California’s Family Rights Act allows an employee to take leave for additional family members than FMLA provides. Family members provided include children, parents, and spouse. Unlike FMLA, CFRA allows employees to take time as well for domestic partners, and parents-in-law.
- Domestic Partner (not FMLA qualified)
- Parent-in-law (not FMLA qualified)
Differences between CFRA and FMLA: When Leave is NOT Concurrent
There are several times when an employee would take FMLA or CFRA and the leave would not run concurrently, but would only use either FMLA or CFRA.
First FMLA provides leave for pregnancy related disabilities, while CFRA does not. An employee taking leave for pregnancy related disabilities could take California’s Pregnancy Disability Leave and FMLA concurrently, but would not take CFRA and FMLA concurrently.
Second, if an employee takes time off to care for a parent-in-law, a domestic partner, or a child of a domestic partner under California’s Family Leave Act, they would be awarded 12 weeks. However, FMLA does not recognize those family relationships and so the employee would still have an additional 12 weeks of protected leave for use with another qualifying situation.
Third, FMLA allows employees to take time off if a spouse or a child is called into active duty with the armed services. CFRA does not allow for this provision. However, the California Military Spouse Leave provides up to 10 days of protected leave when a spouse is deployed to active duty in an area of conflict. The California Military Spouse Leave can run concurrently with FMLA. However, the employee would still have CFRA time available to them for other uses.
Fourth, FMLA allows up to 26 weeks per 12 months to care for a service member who is injured. The employee must be the next of kin or a spouse, child or parent of the service member. CFRA does not provide this time so an employee who uses 26 week for this purpose would still have a full 12 weeks available through CFRA.
Key Differences between the Family Rights Act and Family Medical Leave Act
There are some other key differences that employers should be aware of between the two acts. First, while both acts allow for employer certification of a “serious health condition,” the information that is allowed to be requested by the employer is different.
FMLA allows for the employer to ask for a diagnosis, but CFRA does not. It is vital that the human resource employee responsible understand which leave or both being taken and have the right forms filled out. Using the FMLA medical certification form for CFRA will cause the employer to violate CFRA. It is vital that employers use the Fair Employment and Housing Certification of Health Care for CFRA leave.
Second, FMLA only allows an intermittent or reduced work schedule if the employer agrees to it, while CFRA requires that employers provide an intermittent or reduced work schedule if the employee requests it.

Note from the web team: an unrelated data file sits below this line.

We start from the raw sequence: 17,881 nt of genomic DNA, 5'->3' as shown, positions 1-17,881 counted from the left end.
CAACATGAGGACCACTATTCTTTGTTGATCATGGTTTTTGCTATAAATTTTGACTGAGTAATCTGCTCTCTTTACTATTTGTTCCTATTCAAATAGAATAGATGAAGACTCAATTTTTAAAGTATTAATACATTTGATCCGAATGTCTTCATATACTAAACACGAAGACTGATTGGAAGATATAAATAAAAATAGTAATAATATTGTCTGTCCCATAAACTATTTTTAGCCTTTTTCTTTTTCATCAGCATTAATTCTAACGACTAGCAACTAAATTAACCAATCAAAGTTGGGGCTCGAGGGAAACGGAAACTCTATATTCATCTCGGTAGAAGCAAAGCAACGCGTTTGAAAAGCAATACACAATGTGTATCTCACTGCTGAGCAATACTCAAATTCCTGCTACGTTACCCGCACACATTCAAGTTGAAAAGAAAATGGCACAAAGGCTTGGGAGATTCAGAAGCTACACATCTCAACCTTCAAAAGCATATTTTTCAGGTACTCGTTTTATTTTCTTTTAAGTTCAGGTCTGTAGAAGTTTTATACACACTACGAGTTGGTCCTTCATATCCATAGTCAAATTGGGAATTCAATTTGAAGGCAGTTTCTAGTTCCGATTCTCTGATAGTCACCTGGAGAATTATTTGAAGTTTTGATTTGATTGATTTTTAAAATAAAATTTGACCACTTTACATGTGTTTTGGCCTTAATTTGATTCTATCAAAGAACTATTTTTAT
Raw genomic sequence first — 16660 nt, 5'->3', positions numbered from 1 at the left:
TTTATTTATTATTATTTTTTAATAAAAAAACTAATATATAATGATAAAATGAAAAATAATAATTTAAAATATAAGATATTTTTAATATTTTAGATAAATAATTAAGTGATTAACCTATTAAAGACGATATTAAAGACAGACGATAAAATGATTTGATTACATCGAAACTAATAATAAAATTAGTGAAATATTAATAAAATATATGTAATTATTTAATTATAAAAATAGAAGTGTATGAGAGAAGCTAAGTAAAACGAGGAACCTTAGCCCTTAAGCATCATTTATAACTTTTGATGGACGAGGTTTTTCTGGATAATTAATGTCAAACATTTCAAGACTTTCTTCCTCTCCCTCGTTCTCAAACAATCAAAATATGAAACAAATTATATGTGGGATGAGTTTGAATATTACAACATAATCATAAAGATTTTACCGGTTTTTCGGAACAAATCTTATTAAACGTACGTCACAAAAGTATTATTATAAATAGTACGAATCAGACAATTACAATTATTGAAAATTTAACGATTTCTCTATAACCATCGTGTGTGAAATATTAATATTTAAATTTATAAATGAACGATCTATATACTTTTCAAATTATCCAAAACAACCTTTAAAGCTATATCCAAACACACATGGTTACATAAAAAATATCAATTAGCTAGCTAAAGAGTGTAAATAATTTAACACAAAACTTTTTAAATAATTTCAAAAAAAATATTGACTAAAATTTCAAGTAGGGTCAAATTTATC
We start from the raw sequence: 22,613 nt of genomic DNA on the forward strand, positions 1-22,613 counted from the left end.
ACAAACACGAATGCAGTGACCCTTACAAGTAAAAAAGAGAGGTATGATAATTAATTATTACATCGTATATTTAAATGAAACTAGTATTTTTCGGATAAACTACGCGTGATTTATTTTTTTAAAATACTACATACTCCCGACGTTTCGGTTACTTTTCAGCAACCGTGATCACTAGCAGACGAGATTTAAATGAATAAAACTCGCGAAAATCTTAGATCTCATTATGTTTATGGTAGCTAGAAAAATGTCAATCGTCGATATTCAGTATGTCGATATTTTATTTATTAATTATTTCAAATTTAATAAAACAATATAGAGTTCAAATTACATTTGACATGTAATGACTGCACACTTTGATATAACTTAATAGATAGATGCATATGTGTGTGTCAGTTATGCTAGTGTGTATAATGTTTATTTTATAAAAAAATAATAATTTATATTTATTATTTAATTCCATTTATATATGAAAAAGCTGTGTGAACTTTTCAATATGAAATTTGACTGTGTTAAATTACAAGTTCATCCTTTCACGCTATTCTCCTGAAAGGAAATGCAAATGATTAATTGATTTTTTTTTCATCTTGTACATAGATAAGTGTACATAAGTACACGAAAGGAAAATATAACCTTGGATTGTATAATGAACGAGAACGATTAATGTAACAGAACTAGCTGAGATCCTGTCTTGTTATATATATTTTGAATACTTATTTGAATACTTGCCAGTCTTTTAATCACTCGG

Third, FMLA allows employers to require a second or third medical opinion regarding a serious health condition, but CFRA does not allow more than one certification.
Pregnancy Disability Leave
In addition to CFRA, California also offers a Pregnancy Disability Leave and has programs to supplement employee’s income when they take leave to care for a family member or bond with a new child. This article will cover both the Pregnancy Disability leave and how it corresponds with FMLA as well as cover the type of paid options available while employees are on leave.
California’s New Parental Leave Act
In January 1, 2018, California Parental Leave Act expands leave coverage for employees of a mid-sized business. Employers who have between 20 and 49 employees within a 75 mile radius will be required to provide up to 12 weeks of protected leave to employees who are new parents. The leave coverage birth, adoption and foster care placement.
Parents can take leave within the first 12 months after the child enters the home.
Let SwipeClock Help
Businesses in California have to abide by many leave laws, both local and statewide. These employers have to monitor sick leave accrual, ensure compliance and tracking of the appropriate leave laws, and depending on their location, have to comply with secure scheduling laws.
Additionally, these businesses have to also comply with Federal Overtime Laws, the Family Medical Leave Act, Affordable Care Act and any other national or local laws that are enacted. SwipeClock provides a comprehensive array of workforce management and time tracking tools that can help businesses to more easily stay in compliance with local and national laws.
Records are effortlessly kept for years and accrual is automatically tracked and reported to employees according to the state and city laws. Additionally, with geo-timekeeping clocks, businesses can effortlessly track time worked in specific cities to ensure compliance.
Comparison of Federal to California FMLA
California Comparison of FMLA, CFRA and PDL
Written by Annemaria Duran. Last updated on November 20, 2018
Simplify HR management today.
Simplify HR management today.